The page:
If the Virginia Fusion Center (VFC) isn’t careful, people might think its intelligence analysts are America’s thought police. Take a look at its 2009 Threat Assessment, which talks about “subversive thought” as a marker for violent terrorism and identifies “university based student groups as a radicalization node for almost every type of extremist group.” (pp. 9, 17). From anarchists to white supremacists, the fusion center analysts are either bored without actual threats to deal with or determined to prove that a web of homegrown stealth jihadists and green anarchists endanger Virginians’ safety.
The 215-page threat assessment popped up on the website, http://cryptome.orgthis month. Labeled “Law Enforcement Sensitive,” it was only meant to be viewed by law enforcement, Department of Defense, and intelligence analysts. According to the fusion center, the terrorism trends of greatest concern for 2009 include terrorism tradecraft, recruitment and radicalization, terrorist use of technology, and terrorism financing. (p. 4)
The emphasis of the report is the “Homegrown” threat. My favorite morsel references how Muslim Brotherhood members cross-populate into different Islamic organizations and attempt to obtain leadership roles:
Subject with ties to Muslim Brotherhood and the Muslim Student Association, appointed to a state immigration committee, subsequently resigned after public accusation of terrorism ties (TIPS C070773); The Muslim American Society, a group linked to the MB, used Boy and Girl Scout troops in 2006 as part of a massive get-out-the-vote campaign targeting Muslim voters in Virginia and elsewhere (Investigative Project on Terrorism). (p. 41, fn. p)
There you have it. A voter participation program and a government appointee dropping out after allegations of terrorism. Whether anyone ever proved that the appointee was a member of Muslim Brotherhood who had ties to terrorism, the report does not say. And self-proclaimed counter-terror expert, Steve Emerson, was the government’s source for claims that the get-out-the-vote campaign had terrorist ties. Emerson, of course,is “repeatedly criticized for producing faulty analyses and having an anti-Islamic agenda.”
The assessment hones in on domestic groups as a more significant threat than foreign ones on the grounds that there numbers are growing as are the number of incidents. (p. 43) Indeed, the fusion center examined many groups, including a wide swath of white supremacist organizations, including: Creativity Movement, American Resistance, National Socialist Movement, Aryan Nations, Vinlanders Social Club, and the American National Socialist Workers Party. In spite of the vast information in the report about the danger presented by militia and anti-abortion extremists, the Executive Summary emphasizes the Islamic threat (and seemingly endorses ethnic profiling). Ethnic diversity in itself becomes the problem:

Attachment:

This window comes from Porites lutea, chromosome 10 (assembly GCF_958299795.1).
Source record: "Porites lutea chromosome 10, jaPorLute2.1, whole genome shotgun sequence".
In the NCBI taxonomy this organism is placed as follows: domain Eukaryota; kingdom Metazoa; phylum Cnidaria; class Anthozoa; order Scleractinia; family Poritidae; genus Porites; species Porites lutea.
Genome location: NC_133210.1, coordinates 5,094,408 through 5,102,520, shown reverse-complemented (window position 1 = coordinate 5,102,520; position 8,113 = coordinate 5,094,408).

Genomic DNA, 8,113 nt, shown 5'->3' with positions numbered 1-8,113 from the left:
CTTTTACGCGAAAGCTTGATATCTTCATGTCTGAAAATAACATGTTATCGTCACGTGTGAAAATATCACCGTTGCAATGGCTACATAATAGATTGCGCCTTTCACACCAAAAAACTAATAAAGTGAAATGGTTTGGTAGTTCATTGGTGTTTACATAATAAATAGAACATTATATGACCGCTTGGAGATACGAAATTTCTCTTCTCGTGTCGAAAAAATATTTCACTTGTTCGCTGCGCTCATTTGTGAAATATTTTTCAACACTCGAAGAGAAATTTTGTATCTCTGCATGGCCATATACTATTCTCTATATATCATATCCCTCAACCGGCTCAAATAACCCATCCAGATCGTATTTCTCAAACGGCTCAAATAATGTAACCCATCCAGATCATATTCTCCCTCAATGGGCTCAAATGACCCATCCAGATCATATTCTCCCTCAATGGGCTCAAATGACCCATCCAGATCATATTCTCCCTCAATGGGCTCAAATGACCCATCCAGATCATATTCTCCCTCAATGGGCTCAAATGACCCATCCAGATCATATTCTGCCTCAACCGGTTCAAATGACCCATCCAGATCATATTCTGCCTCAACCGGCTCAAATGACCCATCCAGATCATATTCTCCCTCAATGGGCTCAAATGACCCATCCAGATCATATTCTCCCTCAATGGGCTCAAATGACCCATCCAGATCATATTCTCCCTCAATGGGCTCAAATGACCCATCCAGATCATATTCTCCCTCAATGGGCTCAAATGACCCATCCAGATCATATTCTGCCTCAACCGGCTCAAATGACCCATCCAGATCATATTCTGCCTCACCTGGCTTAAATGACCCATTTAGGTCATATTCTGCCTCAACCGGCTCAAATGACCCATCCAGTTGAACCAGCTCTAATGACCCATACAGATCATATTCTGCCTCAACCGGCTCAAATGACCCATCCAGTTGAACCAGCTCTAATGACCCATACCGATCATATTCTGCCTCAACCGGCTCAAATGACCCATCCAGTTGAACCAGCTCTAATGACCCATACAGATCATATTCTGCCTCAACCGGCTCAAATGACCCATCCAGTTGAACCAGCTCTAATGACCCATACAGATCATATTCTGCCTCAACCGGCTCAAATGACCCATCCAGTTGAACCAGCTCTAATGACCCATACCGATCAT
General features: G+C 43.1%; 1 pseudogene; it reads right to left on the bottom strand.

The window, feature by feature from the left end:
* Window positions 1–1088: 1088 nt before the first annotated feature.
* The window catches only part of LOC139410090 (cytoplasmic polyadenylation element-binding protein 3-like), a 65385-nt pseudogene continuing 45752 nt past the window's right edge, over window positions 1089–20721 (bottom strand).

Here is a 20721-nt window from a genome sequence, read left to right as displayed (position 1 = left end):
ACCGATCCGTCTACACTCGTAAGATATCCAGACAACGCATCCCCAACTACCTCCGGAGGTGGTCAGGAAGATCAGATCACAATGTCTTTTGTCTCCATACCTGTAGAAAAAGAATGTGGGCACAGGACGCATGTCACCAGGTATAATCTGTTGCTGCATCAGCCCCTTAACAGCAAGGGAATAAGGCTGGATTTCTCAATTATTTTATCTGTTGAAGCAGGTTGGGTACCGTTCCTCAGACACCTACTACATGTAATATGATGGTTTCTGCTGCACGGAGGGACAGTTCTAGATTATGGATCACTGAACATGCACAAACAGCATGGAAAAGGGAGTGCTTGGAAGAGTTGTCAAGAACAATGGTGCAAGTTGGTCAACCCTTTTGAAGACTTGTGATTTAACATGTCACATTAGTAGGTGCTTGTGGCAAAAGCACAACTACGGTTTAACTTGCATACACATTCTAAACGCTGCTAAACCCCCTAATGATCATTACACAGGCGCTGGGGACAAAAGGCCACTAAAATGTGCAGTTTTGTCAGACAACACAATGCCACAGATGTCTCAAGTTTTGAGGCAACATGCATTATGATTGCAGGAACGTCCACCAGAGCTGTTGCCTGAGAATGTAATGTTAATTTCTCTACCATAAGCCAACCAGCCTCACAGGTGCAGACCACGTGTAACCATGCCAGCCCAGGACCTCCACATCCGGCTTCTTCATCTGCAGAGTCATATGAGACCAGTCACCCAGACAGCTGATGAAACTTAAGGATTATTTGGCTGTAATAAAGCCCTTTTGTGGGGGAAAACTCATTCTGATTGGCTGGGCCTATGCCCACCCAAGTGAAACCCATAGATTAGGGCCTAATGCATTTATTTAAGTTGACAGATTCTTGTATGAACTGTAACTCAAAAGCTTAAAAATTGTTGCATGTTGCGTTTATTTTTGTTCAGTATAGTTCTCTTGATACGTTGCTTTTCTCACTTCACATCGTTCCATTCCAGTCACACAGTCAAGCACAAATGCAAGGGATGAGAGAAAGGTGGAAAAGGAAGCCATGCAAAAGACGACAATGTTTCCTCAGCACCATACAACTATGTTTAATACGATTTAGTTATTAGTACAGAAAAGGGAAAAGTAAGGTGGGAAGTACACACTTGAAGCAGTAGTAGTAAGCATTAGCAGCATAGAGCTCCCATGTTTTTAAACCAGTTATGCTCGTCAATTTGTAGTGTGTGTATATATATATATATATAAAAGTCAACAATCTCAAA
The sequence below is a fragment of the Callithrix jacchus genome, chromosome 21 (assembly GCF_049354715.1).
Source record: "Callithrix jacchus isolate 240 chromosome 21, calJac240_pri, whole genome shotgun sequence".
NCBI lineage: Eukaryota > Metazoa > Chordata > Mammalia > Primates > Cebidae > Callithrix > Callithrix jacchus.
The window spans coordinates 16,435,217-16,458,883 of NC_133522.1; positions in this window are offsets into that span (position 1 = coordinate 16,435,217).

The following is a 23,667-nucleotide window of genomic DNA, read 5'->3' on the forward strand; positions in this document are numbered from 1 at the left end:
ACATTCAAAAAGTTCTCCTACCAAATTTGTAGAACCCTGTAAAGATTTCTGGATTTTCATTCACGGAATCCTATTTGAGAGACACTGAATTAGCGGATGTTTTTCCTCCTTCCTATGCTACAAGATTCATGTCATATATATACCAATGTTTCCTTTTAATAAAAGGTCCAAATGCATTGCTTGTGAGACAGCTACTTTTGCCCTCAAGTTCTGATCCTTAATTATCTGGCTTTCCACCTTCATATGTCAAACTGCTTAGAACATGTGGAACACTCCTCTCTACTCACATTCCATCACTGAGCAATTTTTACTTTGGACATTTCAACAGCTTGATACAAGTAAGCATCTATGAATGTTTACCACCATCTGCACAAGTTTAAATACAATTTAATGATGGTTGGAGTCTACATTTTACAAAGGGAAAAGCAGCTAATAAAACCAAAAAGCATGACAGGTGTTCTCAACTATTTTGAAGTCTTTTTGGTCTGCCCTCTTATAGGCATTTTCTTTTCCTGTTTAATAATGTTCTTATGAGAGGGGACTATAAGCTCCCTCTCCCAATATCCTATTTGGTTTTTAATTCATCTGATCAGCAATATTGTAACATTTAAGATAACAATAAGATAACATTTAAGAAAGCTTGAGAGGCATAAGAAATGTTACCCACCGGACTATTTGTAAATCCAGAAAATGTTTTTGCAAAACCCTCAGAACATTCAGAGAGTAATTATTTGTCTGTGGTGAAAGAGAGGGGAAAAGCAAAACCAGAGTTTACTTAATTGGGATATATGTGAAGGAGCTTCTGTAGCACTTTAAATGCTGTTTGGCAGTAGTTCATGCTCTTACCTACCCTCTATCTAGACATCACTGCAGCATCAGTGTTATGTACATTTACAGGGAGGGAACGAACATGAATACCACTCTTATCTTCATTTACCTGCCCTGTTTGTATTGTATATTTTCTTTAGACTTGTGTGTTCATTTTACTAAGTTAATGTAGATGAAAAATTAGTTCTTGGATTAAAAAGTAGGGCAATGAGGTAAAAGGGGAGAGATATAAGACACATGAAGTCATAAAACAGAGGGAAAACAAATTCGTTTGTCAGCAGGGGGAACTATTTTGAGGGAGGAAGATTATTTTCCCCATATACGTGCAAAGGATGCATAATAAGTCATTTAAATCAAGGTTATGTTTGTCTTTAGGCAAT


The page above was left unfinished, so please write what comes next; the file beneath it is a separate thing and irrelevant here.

All three of these regions [northern Virginia, central Virginia, and Hampton roads] feature ethnically diverse populations with cultural ties to the Middle East, the horn of Africa, Southeast Asia, and other areas heavily impacted by terrorist activities. While the vast majority of these individuals are law-abiding, this ethnic diversity also affords terrorist operatives the opportunity to assimilate easily into society, without arousing suspicion. Virginia’s network of colleges and universities also represent a potential avenue of entry for terrorist operatives and a possible forum for recruitment of sympathizers. (pp. 5-6).
The fusion center also puts avowed hate groups on the same level as environmental activists and anarchists. Consider the following statement:
2008 was an active year for the environmental extremists protesting against energy companies in Virginia. The presidential campaign also generated increased chatter among militia and right wing extremists and resulted in a National Socialist Magazine cover mock-up suggesting the assassination of then Senator Obama. (p. 43)
Seriously? Promoting the idea of assassinating the president is on par with an active year for environmental protests?
Equally troubling is the emphasis on radical thought, rather than criminal activity. Even Harry Truman had the grace to say, “In a free country, we punish men for the crimes they commit but never for the opinions they have.” But consider this analysis of the As-Sabiqun Islamic Movement. As-Sabiqun (AS) is a Washington, DC-based group that stresses unity among Islamic organizations with the ultimate goal of establishing a modern Islamic state that has publicly voiced support for Shia movements and organizations including Hizballah and the 1979 Iranian Revolution (which overthrew a dictator). Its recent activities include anti-war rallies, prison outreach, and fundraising (p. 53).